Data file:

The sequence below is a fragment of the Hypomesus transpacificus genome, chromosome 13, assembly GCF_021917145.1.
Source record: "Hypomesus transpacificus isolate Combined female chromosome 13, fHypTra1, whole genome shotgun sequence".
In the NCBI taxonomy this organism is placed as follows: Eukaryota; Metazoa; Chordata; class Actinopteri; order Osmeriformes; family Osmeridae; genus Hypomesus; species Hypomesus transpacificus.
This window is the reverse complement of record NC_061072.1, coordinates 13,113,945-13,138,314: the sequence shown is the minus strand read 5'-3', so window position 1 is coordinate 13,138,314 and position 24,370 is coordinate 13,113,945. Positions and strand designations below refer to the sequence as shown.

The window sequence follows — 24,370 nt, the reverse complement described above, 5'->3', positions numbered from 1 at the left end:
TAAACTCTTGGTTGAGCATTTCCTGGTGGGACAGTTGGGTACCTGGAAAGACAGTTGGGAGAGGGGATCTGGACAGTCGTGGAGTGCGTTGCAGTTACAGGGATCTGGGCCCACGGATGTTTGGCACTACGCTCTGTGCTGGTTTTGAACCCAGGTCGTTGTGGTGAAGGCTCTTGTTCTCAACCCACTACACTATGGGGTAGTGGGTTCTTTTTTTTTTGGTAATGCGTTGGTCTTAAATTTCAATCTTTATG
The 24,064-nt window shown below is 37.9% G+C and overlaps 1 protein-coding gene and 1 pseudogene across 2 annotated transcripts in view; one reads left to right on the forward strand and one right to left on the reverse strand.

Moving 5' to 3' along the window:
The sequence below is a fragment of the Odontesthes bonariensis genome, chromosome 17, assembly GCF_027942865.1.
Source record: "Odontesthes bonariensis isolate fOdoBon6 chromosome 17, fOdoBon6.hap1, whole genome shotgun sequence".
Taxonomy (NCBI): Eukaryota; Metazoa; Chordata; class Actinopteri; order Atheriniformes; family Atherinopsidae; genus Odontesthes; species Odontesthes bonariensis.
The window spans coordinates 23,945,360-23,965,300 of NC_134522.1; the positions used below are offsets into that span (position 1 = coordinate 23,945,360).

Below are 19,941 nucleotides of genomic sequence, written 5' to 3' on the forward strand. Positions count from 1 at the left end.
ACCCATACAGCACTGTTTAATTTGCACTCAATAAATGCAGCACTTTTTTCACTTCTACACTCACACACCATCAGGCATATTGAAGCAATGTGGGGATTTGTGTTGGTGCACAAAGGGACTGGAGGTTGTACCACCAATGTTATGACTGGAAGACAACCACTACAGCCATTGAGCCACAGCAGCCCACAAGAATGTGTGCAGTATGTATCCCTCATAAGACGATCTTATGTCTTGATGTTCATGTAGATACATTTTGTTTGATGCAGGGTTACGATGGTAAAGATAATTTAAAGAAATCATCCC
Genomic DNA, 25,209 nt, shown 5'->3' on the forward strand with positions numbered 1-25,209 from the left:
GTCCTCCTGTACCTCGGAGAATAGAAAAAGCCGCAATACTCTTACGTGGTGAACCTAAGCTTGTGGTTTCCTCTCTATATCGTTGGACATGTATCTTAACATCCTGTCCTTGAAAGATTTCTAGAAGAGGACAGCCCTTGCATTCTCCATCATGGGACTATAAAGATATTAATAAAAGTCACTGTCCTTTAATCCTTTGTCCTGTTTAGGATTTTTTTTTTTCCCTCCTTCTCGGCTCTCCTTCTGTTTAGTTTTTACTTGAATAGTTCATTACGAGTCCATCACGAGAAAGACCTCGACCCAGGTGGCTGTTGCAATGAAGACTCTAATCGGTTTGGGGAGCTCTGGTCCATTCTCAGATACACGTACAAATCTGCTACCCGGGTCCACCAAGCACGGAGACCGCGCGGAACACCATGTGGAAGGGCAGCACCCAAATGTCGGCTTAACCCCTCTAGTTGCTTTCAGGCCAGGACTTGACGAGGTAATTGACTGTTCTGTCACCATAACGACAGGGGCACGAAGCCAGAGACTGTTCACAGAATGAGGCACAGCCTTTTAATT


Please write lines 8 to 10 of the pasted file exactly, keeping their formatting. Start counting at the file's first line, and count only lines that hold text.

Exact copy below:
Moving 5' to 3' along the window:
The sequence below is a fragment of the Odontesthes bonariensis genome, chromosome 17, assembly GCF_027942865.1.
Source record: "Odontesthes bonariensis isolate fOdoBon6 chromosome 17, fOdoBon6.hap1, whole genome shotgun sequence".